This revealing memoir from veteran White House reporter Ryan relates "the backstory of some of the major news events of 2017 and 2018." The narrative ping-pongs between the Trump administration's jarring policy shifts on issues like healthcare and the episodes, both serious and ludicrous, in which Ryan has faced off with a revolving cast of press secretaries and the 45th president himself about such topics as whether he's a racist and whether she could help line up a chat with the Congressional Black Caucus. These encounters made her a media sensation-and a target of the right wing. The book takes a sober turn as Omarosa Manigault-the president's onetime friend, aide, and unofficial black spokesperson (and former contestant on The Apprentice)-attempts to block Ryan's access to the press secretary, among other things. Although plagued by self-doubt, insults, death threats, dismissals by male journalists, and the president's characterizations of the media as the enemy of the people, Ryan champions her craft and perseveres amid the chaos. She clearly portrays the unrelenting stress of being one of the few black reporters on the prestigious White House beat, pulling back the curtain on the "emotional taxes" that African-American people endure daily in the workplace. This account will be an inspiration to those who have to fight similar battles. (Sept.) © Copyright PWxyz, LLC. All rights reserved.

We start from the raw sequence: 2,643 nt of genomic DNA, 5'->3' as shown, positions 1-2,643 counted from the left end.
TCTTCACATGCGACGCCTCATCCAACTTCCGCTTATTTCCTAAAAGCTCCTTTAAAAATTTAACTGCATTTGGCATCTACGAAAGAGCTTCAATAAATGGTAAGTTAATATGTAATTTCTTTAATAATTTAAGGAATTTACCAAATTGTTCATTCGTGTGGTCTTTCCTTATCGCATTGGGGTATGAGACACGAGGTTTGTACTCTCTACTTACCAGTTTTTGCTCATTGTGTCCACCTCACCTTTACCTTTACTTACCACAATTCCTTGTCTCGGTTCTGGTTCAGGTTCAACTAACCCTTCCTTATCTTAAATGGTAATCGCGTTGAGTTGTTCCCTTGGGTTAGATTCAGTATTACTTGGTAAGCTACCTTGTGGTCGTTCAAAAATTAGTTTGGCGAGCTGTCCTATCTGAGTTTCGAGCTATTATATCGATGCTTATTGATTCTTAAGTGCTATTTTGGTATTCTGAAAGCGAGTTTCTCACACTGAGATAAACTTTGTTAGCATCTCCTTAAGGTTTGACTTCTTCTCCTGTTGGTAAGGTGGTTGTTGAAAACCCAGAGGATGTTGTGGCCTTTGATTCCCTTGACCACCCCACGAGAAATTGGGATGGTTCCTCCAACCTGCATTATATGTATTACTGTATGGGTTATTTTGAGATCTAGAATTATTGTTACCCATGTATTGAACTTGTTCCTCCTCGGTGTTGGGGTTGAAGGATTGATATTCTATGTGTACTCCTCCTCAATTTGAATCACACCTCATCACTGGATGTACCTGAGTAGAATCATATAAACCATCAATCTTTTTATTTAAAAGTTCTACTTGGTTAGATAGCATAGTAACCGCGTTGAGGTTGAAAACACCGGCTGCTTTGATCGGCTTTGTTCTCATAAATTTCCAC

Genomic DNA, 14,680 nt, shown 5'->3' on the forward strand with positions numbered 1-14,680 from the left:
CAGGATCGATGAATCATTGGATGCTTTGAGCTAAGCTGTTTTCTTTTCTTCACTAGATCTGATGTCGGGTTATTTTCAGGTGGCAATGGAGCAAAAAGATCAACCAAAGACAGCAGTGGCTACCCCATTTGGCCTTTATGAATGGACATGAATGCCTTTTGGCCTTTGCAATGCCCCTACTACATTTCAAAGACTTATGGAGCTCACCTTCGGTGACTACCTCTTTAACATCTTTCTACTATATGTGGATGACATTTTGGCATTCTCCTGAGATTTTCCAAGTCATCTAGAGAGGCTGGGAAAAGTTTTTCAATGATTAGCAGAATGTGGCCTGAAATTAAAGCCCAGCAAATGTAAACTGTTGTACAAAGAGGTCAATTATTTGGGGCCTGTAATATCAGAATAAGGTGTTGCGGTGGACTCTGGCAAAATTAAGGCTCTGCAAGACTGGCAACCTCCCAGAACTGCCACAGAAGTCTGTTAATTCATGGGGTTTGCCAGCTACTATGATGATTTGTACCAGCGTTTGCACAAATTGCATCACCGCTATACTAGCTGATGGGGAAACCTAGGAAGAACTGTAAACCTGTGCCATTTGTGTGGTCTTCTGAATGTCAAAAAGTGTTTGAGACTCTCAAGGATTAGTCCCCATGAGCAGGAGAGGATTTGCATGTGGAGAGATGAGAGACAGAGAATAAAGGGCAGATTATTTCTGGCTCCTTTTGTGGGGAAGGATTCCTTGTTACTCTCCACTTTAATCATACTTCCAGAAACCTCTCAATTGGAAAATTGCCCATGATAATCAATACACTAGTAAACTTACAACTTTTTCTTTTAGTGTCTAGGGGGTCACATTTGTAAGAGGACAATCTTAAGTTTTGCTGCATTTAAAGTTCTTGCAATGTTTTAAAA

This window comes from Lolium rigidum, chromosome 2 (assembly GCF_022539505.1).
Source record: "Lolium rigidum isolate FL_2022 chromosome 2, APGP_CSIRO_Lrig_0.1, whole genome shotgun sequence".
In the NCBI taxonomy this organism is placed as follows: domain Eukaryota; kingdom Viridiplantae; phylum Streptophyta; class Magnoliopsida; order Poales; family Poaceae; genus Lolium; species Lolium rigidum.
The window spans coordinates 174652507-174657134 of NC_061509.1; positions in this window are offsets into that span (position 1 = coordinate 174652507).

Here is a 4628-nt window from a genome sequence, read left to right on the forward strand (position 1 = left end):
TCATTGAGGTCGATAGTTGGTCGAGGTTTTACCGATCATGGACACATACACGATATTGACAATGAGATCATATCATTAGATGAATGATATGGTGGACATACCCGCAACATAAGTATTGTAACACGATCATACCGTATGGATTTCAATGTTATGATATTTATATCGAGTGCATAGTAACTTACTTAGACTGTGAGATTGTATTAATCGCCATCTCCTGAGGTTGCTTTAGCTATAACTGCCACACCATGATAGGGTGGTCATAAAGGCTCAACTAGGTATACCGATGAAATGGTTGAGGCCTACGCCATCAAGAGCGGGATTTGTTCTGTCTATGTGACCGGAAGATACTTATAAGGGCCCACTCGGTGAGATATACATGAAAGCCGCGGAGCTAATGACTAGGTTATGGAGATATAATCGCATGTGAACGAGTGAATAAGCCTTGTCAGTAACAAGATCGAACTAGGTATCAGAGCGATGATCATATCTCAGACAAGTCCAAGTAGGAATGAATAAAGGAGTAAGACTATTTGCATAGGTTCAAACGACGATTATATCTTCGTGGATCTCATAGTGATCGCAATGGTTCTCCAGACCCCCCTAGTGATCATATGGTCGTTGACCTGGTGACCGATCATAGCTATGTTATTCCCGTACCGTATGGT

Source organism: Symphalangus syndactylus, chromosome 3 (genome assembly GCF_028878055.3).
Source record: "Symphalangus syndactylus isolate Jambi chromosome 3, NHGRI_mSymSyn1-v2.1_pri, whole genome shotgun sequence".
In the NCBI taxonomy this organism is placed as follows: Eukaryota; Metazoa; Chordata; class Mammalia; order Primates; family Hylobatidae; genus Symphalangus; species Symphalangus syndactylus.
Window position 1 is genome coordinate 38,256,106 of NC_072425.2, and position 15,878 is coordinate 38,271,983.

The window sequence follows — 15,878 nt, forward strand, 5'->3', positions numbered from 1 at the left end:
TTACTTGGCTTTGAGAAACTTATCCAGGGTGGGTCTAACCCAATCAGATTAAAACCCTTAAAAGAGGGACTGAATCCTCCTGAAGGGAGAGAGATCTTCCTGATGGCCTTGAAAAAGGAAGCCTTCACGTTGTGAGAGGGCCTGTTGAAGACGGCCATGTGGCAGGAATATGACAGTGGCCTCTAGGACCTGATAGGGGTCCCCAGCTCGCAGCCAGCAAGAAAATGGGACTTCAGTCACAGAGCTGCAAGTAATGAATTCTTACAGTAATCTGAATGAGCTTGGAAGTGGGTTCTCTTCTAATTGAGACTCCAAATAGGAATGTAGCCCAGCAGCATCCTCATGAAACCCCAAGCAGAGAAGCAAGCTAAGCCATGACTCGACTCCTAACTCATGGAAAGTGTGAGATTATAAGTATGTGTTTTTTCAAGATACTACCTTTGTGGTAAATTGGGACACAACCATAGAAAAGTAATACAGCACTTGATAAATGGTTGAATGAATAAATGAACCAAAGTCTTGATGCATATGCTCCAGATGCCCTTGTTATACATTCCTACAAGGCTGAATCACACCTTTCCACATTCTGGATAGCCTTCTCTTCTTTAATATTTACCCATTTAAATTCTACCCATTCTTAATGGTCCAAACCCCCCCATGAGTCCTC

Library Journal Review

Ryan (American Urban Radio Network) here describes her experience as a White House correspondent in the Trump administration. A veteran of four presidential administrations, Ryan is shocked by the divisiveness of President Trump and has unexpectedly found herself to be the subject of several news items in the course of her reporting. She takes her job and the role of a free press seriously and uses the book to tell her side of these encounters and to defend her reputation as a journalist. Additionally, Ryan details issues affecting the black community such as health care, education, and immigration to emphasize further her responsibility to represent the interests of that constituency in her reporting. Her keen insight as a woman of color working for a minority network lends context to the questions on race that she asks during press briefings. Ryan's personal life does occasionally enter the story, as with the lengthy discussion of her former friendship with Omarosa Manigault. Verdict An intriguing insight into the challenges of reporting on Trump. Recommended for readers interested in journalism or politics.-Rebekah Kati, Univ. of North Carolina, Chapel Hill © Copyright 2018. Library Journals LLC, a wholly owned subsidiary of Media Source, Inc. No redistribution permitted.

Table of Contents

Forewordp. vii
Acknowledgmentsp. ix
Introductionp. 1
1 The Rebukep. 7
2 Healthcare Despairp. 27
3 Becoming the Storyp. 45
4 Twitter Troublep. 75
5 Enemy of the Peoplep. 89
6 Examining the Black Agendap. 105
7 Education for All?p. 127
8 Divided Nationp. 139
9 Women at Workp. 165
Indexp. 173
About the Authorp. 181